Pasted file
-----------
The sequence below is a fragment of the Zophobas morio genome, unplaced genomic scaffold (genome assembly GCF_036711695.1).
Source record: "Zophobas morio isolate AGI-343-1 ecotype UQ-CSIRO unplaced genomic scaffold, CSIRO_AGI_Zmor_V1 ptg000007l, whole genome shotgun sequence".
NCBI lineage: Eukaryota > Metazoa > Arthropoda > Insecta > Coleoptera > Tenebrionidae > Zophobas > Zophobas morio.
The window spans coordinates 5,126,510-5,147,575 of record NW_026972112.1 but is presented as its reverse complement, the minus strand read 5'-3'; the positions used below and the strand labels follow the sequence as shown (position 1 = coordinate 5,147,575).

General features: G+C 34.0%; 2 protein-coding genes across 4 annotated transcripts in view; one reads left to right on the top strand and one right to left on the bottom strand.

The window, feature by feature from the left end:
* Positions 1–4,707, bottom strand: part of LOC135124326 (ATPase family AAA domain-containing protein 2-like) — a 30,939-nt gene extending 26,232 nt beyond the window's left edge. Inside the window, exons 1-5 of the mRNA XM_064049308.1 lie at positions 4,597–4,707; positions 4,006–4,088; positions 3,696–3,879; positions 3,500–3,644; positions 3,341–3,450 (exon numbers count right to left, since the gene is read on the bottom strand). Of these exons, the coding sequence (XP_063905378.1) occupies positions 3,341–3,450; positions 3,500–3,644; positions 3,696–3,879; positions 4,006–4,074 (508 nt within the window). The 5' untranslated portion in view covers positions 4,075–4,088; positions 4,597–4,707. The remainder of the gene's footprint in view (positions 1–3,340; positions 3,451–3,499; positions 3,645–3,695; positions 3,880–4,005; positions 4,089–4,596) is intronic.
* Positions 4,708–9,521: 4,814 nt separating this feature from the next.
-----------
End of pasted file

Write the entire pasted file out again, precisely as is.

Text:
The sequence below is a fragment of the Zophobas morio genome, unplaced genomic scaffold (genome assembly GCF_036711695.1).
Source record: "Zophobas morio isolate AGI-343-1 ecotype UQ-CSIRO unplaced genomic scaffold, CSIRO_AGI_Zmor_V1 ptg000007l, whole genome shotgun sequence".
NCBI lineage: Eukaryota > Metazoa > Arthropoda > Insecta > Coleoptera > Tenebrionidae > Zophobas > Zophobas morio.
The window spans coordinates 5,126,510-5,147,575 of record NW_026972112.1 but is presented as its reverse complement, the minus strand read 5'-3'; the positions used below and the strand labels follow the sequence as shown (position 1 = coordinate 5,147,575).

General features: G+C 34.0%; 2 protein-coding genes across 4 annotated transcripts in view; one reads left to right on the top strand and one right to left on the bottom strand.

The window, feature by feature from the left end:
* Positions 1–4,707, bottom strand: part of LOC135124326 (ATPase family AAA domain-containing protein 2-like) — a 30,939-nt gene extending 26,232 nt beyond the window's left edge. Inside the window, exons 1-5 of the mRNA XM_064049308.1 lie at positions 4,597–4,707; positions 4,006–4,088; positions 3,696–3,879; positions 3,500–3,644; positions 3,341–3,450 (exon numbers count right to left, since the gene is read on the bottom strand). Of these exons, the coding sequence (XP_063905378.1) occupies positions 3,341–3,450; positions 3,500–3,644; positions 3,696–3,879; positions 4,006–4,074 (508 nt within the window). The 5' untranslated portion in view covers positions 4,075–4,088; positions 4,597–4,707. The remainder of the gene's footprint in view (positions 1–3,340; positions 3,451–3,499; positions 3,645–3,695; positions 3,880–4,005; positions 4,089–4,596) is intronic.
* Positions 4,708–9,521: 4,814 nt separating this feature from the next.